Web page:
What coronovirus effects do you believe will last, if not cleaning by drone? More sense of community? More individualism and self-sufficiency? Sourcing food locally?

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Photo: Brian Kaiser
N95 masks and other personal protective equipment (PPE) are collected daily from hospitals, fire departments, etc., for eight hours of decontamination with hydrogen peroxide vapor at Battelle. The PPE is then put in individual bags marked with how many times they have been disinfected.

It’s scary to read that doctors are having to reuse N95 masks, but it turns out that if the masks have been steamed in hydrogen peroxide vapor for eight hours, they can be reused safely up to 20 times. How can we get this service for everyone?

Tiffany Hsu has the story at the New York Times, “Inside the rural Ohio labs run by Battelle, a nonprofit research and development firm, … employees have spent the recent weeks decontaminating over 30,000 used face masks for doctors and nurses on the front lines of the coronavirus pandemic.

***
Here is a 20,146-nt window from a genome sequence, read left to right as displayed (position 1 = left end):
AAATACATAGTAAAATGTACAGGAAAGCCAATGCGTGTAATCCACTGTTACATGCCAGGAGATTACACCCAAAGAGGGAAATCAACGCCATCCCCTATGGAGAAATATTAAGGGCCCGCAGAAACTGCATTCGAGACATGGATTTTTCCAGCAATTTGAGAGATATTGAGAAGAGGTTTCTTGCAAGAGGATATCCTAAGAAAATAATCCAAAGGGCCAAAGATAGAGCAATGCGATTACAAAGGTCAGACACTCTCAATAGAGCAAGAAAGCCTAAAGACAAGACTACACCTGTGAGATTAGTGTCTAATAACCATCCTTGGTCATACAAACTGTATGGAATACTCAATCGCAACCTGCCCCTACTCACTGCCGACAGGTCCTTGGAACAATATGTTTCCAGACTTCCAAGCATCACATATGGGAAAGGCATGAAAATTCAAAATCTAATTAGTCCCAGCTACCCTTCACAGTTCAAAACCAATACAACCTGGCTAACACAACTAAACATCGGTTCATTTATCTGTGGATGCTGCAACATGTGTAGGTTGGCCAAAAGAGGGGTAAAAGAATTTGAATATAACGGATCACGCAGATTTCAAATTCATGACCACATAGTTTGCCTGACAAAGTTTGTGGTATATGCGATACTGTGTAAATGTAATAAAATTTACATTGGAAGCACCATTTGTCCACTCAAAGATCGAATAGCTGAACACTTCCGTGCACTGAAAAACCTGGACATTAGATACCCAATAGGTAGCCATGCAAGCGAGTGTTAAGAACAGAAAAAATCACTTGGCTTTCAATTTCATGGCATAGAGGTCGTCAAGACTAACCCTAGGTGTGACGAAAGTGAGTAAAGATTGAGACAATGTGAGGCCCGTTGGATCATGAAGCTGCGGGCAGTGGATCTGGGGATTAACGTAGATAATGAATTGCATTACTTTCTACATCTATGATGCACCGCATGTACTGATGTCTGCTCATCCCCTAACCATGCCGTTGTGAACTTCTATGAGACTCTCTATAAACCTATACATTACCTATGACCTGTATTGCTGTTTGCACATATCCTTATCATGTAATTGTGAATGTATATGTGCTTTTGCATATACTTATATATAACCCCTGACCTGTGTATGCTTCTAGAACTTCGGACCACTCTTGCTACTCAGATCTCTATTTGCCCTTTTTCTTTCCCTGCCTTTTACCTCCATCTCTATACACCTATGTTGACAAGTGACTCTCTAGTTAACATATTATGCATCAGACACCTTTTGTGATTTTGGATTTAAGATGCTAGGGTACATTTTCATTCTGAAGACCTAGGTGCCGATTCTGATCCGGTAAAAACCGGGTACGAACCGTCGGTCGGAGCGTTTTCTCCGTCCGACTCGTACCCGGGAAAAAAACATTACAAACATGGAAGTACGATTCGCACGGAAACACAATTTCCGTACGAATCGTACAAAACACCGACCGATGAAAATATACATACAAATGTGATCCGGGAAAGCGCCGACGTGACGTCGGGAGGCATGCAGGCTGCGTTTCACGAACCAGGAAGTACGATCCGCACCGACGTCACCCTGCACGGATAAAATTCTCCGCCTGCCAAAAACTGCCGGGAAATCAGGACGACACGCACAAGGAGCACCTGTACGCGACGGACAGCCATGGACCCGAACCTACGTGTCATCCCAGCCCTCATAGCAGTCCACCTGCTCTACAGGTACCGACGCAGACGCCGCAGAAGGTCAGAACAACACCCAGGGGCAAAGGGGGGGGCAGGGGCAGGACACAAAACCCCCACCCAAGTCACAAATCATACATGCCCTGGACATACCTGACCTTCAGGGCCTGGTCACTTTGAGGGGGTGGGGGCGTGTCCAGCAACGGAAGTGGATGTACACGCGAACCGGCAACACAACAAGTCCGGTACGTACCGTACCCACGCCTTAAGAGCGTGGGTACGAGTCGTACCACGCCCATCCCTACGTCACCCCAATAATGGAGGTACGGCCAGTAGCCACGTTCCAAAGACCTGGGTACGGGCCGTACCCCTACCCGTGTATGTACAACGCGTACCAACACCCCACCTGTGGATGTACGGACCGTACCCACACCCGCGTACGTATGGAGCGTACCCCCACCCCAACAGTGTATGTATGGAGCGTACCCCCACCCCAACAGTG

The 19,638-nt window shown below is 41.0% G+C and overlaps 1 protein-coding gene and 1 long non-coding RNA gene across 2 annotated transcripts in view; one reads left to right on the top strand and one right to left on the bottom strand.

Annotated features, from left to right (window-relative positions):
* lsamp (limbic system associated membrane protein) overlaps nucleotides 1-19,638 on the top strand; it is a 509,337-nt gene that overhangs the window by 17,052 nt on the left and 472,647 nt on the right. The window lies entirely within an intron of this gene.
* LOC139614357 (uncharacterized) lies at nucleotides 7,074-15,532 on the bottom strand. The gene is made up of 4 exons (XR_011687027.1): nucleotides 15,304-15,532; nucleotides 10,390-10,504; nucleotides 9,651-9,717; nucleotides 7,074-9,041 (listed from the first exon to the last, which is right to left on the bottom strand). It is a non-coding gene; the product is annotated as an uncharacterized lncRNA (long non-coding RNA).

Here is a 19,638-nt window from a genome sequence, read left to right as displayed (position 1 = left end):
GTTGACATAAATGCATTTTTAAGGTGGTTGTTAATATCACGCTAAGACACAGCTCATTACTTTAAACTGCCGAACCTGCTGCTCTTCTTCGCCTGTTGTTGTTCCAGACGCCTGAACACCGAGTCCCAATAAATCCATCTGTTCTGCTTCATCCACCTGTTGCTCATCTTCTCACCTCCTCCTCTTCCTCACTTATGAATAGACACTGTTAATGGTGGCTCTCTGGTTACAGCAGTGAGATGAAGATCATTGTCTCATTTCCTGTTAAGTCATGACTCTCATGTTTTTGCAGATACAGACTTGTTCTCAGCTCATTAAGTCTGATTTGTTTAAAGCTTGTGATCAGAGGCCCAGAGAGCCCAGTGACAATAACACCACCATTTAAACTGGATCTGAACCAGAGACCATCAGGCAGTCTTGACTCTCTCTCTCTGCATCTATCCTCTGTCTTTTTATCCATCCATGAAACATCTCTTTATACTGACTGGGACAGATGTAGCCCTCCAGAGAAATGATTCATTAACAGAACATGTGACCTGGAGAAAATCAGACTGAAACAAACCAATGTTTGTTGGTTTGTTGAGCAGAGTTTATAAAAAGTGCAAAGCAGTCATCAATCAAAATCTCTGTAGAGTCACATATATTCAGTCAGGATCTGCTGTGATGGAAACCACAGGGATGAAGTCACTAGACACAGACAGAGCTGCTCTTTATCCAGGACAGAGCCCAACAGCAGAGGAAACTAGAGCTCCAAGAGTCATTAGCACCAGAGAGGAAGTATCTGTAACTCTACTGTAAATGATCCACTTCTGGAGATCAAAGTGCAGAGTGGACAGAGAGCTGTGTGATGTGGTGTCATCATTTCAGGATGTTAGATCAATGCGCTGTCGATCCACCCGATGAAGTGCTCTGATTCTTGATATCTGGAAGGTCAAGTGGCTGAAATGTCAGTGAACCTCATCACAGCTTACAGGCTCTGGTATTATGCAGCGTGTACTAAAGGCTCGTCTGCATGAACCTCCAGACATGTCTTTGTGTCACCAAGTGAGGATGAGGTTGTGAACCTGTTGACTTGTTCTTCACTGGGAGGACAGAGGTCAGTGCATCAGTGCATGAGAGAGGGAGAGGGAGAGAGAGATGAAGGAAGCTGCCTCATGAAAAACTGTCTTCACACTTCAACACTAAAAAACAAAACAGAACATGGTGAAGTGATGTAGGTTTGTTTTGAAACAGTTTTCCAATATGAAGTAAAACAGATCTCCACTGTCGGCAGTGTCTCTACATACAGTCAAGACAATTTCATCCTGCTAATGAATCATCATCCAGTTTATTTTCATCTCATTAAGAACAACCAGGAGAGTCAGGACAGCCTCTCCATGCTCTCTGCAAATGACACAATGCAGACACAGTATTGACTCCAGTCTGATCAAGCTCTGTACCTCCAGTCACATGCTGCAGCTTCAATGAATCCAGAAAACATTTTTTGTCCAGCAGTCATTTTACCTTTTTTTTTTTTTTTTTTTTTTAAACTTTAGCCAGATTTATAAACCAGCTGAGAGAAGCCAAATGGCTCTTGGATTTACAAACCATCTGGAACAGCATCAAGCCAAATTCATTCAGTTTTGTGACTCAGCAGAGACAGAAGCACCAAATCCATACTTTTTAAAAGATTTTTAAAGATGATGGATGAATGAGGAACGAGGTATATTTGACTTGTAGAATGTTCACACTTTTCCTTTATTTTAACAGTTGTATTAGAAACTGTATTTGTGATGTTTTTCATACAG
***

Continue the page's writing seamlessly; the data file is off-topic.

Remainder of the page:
“Each day, N95 masks collected from more than 100 hospitals, clinics, fire departments and nursing homes are treated for hours with a hydrogen peroxide vapor. Once cleaned, the masks are sent back to the same facilities to be reused.

“A severe shortage of personal protective equipment has left hospitals desperate as the outbreak continues to spread. …

“For Battelle, which usually develops products across a range of disciplines, from robotics to oil drilling, the decontamination project is an attempt to extend the lives of masks that already exist.